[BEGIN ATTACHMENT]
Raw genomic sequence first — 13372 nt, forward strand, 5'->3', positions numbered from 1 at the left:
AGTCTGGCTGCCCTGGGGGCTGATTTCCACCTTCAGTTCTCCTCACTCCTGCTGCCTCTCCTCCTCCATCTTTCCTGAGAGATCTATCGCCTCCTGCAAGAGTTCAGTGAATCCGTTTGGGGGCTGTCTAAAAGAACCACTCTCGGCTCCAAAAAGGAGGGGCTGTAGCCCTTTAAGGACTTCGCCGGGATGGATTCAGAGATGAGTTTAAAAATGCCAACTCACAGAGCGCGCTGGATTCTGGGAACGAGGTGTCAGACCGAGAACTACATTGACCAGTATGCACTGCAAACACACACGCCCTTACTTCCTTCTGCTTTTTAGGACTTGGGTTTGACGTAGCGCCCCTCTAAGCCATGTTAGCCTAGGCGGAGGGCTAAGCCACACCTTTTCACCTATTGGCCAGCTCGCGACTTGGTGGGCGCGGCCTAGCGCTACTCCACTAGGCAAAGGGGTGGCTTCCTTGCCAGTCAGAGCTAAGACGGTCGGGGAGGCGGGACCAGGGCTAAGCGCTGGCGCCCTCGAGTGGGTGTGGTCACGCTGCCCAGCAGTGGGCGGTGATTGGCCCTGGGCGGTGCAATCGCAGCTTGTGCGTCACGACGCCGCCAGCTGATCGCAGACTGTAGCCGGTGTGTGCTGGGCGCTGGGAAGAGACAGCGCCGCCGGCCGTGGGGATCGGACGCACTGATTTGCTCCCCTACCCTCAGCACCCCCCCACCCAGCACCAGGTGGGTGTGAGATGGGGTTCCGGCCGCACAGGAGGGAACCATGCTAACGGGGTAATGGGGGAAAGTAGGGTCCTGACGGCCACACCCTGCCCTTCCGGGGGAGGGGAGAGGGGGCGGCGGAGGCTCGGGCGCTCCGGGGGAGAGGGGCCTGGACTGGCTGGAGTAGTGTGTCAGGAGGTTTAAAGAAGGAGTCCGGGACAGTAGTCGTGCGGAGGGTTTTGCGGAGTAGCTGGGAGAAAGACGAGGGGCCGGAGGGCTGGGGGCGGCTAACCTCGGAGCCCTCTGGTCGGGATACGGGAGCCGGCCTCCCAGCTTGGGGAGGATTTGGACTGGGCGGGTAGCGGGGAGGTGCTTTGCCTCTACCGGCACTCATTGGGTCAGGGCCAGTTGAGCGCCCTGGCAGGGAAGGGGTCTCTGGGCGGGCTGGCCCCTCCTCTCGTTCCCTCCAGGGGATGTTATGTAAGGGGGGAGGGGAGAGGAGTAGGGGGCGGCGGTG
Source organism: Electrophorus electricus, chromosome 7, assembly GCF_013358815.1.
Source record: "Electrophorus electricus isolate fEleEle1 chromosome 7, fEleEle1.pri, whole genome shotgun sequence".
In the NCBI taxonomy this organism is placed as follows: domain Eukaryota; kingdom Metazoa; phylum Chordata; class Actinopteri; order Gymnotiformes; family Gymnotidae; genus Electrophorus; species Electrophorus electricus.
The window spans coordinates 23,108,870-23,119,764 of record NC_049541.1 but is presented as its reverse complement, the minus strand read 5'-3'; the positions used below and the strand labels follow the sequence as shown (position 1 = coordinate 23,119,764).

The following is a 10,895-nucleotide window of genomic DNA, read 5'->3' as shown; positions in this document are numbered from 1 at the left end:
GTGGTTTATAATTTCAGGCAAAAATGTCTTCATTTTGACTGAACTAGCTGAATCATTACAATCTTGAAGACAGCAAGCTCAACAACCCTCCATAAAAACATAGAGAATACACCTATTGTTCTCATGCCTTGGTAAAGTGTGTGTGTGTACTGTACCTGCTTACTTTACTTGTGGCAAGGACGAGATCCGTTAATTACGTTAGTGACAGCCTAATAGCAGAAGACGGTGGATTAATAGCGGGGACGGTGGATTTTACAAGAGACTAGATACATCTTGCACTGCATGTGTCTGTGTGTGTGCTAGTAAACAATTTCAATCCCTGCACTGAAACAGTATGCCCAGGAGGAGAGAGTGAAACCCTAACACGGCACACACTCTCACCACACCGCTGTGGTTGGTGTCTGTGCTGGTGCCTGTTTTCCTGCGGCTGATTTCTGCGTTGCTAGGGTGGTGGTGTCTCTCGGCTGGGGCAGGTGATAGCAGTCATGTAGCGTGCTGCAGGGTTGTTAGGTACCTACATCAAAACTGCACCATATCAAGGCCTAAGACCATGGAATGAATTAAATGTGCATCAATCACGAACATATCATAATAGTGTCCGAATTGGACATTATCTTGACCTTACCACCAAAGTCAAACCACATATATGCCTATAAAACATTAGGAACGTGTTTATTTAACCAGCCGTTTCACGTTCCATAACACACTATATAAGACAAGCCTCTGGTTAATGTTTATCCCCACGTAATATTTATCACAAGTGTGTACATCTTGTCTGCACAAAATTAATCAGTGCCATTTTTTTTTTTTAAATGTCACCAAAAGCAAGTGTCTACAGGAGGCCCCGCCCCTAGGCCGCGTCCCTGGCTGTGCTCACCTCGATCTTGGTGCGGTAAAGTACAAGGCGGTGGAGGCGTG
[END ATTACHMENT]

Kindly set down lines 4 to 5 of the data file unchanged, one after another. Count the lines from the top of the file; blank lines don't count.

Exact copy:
Source record: "Electrophorus electricus isolate fEleEle1 chromosome 7, fEleEle1.pri, whole genome shotgun sequence".
In the NCBI taxonomy this organism is placed as follows: domain Eukaryota; kingdom Metazoa; phylum Chordata; class Actinopteri; order Gymnotiformes; family Gymnotidae; genus Electrophorus; species Electrophorus electricus.